Sunday, March 11, 2012

Xinjiang: Korla Incident - An Analysis

Radio Free Asia reported that four Uyghurs have been killed in a pre-dawn raid on a farmhouse in Towurchi village near Korla City, Xinjiang, on Thursday March 8.

According to Radio Free Asia police became suspicious of the farmhouse after interrogating an Uyghur who reportedly had been injured in a home made bomb explosion. A subsequent raid by four police officers resulted in the initial death of a 21 year old Uyghur who police claim rushed the officers with an axe.

Upon calling for reinforcements, a 40 man police team raided the farm and was confronted by Uyghur men hurling bottles who then supposedly attacked the police team brandishing knives resulting in their fatal shooting.

RFA claim Korla City Police Bureau Detective Office Chief Wu San confirmed the events

The Uyghur in Korla

Korla is the capital of the Bayangol Mongolian Autonomous Prefecture and is some 200 kilometres south west of Xinjiang's capital Urumqi. Until the 1960's Korla was a small Uyghur town however this changed when oil was discovered in the Taklamakan Desert. It is now a modern city of some 430,000 residents of which the Uyghur number about 100,000. Korla's population is increasing by some 20,000 people per annum, the majority Han Chinese, who are offered considerable incentives by the Chinese government to relocate there to work in the burgeoning Petro-Chemical industry. 

Korla is the home of the PetroChina Tarim Basin Oil Control Center, which operates the Taklamakan oil fields. PetroChina is China's largest oil producer with revenues of $221 billion and overall employs some 600,000 and is the major employer in Korla. 

Prior to the discovery of oil in the Taklamakan in the '50s Korla was a predominantly Uyghur town of adobe brick dwellings, unpaved streets but having a well established agricultural industry growing wheat and rice as well as fruits, most famously, it's fragrant pears.

Today the Uyghur in Korla have become disenfranchised. Like Kashgar, the old Uyghur town has all but disappeared being replaced by modern multi-storey buildings. This is not, in itself, a bad thing, the Chinese government have done remarkably well with the urban renewal programmes and today Korla is cited as one of the cleanest and well laid out cities in China. However, again like Kashgar, the tearing down of the old is a poignant reminder to the Uyghurs of the new world that they are increasingly playing so little a role in.

The petrol industry has brought much wealth to the the majority Han population but, like in many areas of Xinjiang, this new economic prosperity has all but passed the Uyghurs by.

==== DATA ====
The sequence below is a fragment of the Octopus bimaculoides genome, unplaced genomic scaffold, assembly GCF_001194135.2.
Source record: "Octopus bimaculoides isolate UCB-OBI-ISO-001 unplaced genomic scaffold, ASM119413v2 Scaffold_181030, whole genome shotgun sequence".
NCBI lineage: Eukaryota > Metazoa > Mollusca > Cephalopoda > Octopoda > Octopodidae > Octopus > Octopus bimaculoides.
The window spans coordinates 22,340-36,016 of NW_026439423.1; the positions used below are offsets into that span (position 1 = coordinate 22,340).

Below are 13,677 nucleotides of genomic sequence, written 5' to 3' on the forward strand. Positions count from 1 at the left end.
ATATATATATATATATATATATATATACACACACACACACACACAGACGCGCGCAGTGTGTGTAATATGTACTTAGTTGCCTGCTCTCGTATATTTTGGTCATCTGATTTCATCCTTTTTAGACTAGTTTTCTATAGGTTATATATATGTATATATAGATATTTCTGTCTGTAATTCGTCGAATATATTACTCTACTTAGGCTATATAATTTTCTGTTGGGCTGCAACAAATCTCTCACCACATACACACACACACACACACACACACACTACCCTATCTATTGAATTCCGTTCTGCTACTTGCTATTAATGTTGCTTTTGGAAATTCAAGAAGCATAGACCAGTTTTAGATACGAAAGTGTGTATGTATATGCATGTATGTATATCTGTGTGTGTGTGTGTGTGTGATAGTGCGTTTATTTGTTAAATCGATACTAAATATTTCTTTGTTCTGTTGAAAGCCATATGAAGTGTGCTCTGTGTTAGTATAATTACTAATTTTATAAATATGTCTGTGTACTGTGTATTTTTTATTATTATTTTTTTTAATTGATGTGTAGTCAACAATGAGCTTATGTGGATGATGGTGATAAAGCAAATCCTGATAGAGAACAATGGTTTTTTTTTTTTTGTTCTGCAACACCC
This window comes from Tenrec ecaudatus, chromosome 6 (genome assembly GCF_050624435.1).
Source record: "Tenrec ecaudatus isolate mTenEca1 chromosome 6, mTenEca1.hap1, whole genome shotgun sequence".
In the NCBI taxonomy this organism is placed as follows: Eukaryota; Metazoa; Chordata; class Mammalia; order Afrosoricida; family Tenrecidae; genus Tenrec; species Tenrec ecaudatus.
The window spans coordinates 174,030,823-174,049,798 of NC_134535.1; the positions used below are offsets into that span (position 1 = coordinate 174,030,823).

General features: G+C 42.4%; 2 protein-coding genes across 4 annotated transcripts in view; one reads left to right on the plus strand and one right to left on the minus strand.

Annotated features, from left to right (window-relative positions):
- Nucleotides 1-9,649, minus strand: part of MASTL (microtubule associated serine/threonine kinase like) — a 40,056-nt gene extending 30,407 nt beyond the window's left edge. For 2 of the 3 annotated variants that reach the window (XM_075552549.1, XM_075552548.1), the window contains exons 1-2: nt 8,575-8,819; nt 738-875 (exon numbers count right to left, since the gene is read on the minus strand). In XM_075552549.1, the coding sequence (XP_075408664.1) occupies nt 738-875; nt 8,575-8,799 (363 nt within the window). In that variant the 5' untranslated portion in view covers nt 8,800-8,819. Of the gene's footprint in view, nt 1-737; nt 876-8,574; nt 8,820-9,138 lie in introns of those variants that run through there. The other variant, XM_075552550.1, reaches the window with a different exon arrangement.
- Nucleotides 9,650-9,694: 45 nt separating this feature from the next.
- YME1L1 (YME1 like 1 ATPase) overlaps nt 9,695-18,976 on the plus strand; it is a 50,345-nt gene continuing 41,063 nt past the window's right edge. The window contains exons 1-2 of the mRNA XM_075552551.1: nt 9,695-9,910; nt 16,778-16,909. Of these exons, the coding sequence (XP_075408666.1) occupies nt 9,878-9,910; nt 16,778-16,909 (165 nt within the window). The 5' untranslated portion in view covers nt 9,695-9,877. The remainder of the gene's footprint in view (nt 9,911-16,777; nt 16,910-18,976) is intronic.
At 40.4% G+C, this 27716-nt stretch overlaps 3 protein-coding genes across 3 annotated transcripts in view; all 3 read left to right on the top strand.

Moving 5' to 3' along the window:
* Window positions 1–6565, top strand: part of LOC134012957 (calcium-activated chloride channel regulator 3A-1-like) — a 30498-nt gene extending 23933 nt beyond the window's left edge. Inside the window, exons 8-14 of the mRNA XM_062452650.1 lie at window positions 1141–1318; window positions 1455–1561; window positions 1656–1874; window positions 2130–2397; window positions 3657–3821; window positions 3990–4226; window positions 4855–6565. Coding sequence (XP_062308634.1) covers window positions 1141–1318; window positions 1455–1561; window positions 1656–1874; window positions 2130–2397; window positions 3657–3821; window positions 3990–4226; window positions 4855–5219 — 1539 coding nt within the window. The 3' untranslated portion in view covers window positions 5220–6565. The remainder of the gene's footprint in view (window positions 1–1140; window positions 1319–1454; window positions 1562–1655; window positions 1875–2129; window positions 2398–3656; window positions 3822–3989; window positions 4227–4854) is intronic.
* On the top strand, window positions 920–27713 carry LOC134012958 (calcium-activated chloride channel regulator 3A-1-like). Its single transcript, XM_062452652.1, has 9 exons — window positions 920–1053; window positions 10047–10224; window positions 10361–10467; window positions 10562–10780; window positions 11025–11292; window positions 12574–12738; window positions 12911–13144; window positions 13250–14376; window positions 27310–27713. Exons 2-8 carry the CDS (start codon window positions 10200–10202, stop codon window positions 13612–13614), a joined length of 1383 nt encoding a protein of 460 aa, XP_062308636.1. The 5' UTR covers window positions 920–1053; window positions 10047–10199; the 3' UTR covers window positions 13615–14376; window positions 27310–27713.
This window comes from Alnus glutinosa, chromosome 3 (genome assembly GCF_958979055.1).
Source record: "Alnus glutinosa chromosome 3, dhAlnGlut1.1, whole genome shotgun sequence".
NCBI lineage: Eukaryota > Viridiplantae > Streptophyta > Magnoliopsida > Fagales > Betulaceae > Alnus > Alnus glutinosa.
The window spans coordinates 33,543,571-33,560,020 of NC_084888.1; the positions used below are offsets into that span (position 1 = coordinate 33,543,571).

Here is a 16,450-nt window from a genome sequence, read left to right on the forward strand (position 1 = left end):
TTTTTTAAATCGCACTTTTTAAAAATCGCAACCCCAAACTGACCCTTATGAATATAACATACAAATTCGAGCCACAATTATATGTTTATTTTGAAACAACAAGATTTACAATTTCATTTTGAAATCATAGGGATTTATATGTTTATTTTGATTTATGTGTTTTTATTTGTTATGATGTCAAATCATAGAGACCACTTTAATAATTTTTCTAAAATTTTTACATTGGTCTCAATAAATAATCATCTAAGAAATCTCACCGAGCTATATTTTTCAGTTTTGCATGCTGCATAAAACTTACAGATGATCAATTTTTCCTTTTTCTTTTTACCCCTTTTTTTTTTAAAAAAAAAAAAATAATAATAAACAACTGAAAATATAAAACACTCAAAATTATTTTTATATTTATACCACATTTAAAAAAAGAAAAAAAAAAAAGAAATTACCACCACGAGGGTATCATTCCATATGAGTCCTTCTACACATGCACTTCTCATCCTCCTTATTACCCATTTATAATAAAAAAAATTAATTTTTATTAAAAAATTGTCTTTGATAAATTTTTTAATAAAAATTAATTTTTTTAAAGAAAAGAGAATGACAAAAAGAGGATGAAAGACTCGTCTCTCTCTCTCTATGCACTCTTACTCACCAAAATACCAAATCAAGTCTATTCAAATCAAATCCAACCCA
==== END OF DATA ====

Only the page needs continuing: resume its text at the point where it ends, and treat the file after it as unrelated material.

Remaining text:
In an article published in 2008 Dispatches From China's Wild West the author claims that there are very few Uyghurs employed in the industry and noted, even then, the disenchantment and discontent being felt by the Uyghur people of Korla.

The article quotes an American living in Korla at the time as saying

"More disturbing―and perhaps dangerous for Xinjiang―is the fact that Uighurs are almost completely excluded from the oil boom. I can't even think of a single Uighur I've met whose employment is related to the petrochemical industry in any way. Obviously, this breeds resentment in those people still living in mud-brick huts, which are frequently demolished to build another garish new apartment complex.

Also according to the article lack of employment opportunities had led many Uyghur youth to alcohol and drug abuse. This again is a common factor in similarly affected Uyghur towns and cities throughout Xinjiang.

The Korla Incident- An Analysis

Like several violent incidents that have racked Xinjiang since the Urumqi riots in 2009 one thing is becoming increasingly obvious and that is the readiness of security forces to use lethal force against the Uyghur in circumstances that would bring howls of protests if they occurred in the west.

In the Kashgar and Hotan incidents of July 2011 and in the Pishtan and Yecheng incidents more recently, heavily armed Security forces, far outnumbering the Uyghurs they confronted, used modern firearms to control and kill Uyghurs despite there being no reports of them being armed with anything other than knives, clubs and axes. 

In Kashgar it has even been claimed by Uyghur exile groups that security forces engaged in ex-judicial executions and the Pishtan Incident included the deaths of women and the arrest of children.

This is not to say that the Uyghur have been totally blameless. The Kashgar and Yecheng incidents obviously were violent attacks instigated by Uyghurs against Han civilians resulting in many fatalities among the Han.

This Korla incident follows the same pattern. We have, ultimately, a 40 strong, no doubt heavily armed tactical response Group, shooting dead four Uyghur men in the presence of woman and children for throwing bottles and brandishing knives.

And what did the police find in this so called bomb making factory, and, no doubt to be reported, the residence of a violent Islamic Terrorist cell that required the killing of four people?

"We found two bows, some bomb-making materials, and boxing gloves. It looks like they were preparing some sort of armed attack,”

There can be no doubt in my mind that there exists within the Xinjiang security forces, flowing directly from the governments in Urumqi and Beijing and the Chinese Communist Party a 'take no prisoners" approach to managing Uyghur ethnic relations in Xinjiang.

After over a decade of closely watching Uyghur affairs I have not seen nor been presented with any evidence of systemic terrorism or religious extremism on behalf of the Uyghur people. As such I can not, for the life of me, see the rationale behind such a stance other than it emanates from some blind belief by the Chinese of the superiority of the Han Chinese as a race. In other words sheer racism.  

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